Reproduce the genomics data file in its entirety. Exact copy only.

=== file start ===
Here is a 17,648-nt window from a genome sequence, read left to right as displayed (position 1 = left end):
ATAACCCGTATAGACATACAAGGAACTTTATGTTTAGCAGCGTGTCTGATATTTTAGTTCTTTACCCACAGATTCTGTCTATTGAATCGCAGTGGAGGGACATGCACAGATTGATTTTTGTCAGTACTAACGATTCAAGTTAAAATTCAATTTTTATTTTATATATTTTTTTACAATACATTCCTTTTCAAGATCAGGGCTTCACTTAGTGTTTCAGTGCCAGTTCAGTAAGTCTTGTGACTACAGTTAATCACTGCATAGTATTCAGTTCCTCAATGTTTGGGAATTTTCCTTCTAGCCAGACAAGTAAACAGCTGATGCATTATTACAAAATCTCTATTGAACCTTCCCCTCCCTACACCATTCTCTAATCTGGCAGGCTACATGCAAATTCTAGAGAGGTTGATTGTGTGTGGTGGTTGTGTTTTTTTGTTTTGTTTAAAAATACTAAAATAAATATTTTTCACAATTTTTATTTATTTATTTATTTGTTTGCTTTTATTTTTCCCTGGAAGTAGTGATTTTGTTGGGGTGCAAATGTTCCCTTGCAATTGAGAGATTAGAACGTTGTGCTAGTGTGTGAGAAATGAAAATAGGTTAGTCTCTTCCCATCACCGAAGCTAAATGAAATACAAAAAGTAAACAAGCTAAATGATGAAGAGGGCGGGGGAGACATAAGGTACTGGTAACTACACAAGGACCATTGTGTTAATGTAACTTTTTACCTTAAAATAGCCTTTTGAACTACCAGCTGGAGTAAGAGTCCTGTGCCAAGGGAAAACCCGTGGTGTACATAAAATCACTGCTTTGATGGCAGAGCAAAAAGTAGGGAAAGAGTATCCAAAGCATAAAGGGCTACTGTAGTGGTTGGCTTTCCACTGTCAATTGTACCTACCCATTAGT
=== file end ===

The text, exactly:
Here is a 17,648-nt window from a genome sequence, read left to right as displayed (position 1 = left end):
ATAACCCGTATAGACATACAAGGAACTTTATGTTTAGCAGCGTGTCTGATATTTTAGTTCTTTACCCACAGATTCTGTCTATTGAATCGCAGTGGAGGGACATGCACAGATTGATTTTTGTCAGTACTAACGATTCAAGTTAAAATTCAATTTTTATTTTATATATTTTTTTACAATACATTCCTTTTCAAGATCAGGGCTTCACTTAGTGTTTCAGTGCCAGTTCAGTAAGTCTTGTGACTACAGTTAATCACTGCATAGTATTCAGTTCCTCAATGTTTGGGAATTTTCCTTCTAGCCAGACAAGTAAACAGCTGATGCATTATTACAAAATCTCTATTGAACCTTCCCCTCCCTACACCATTCTCTAATCTGGCAGGCTACATGCAAATTCTAGAGAGGTTGATTGTGTGTGGTGGTTGTGTTTTTTTGTTTTGTTTAAAAATACTAAAATAAATATTTTTCACAATTTTTATTTATTTATTTATTTGTTTGCTTTTATTTTTCCCTGGAAGTAGTGATTTTGTTGGGGTGCAAATGTTCCCTTGCAATTGAGAGATTAGAACGTTGTGCTAGTGTGTGAGAAATGAAAATAGGTTAGTCTCTTCCCATCACCGAAGCTAAATGAAATACAAAAAGTAAACAAGCTAAATGATGAAGAGGGCGGGGGAGACATAAGGTACTGGTAACTACACAAGGACCATTGTGTTAATGTAACTTTTTACCTTAAAATAGCCTTTTGAACTACCAGCTGGAGTAAGAGTCCTGTGCCAAGGGAAAACCCGTGGTGTACATAAAATCACTGCTTTGATGGCAGAGCAAAAAGTAGGGAAAGAGTATCCAAAGCATAAAGGGCTACTGTAGTGGTTGGCTTTCCACTGTCAATTGTACCTACCCATTAGT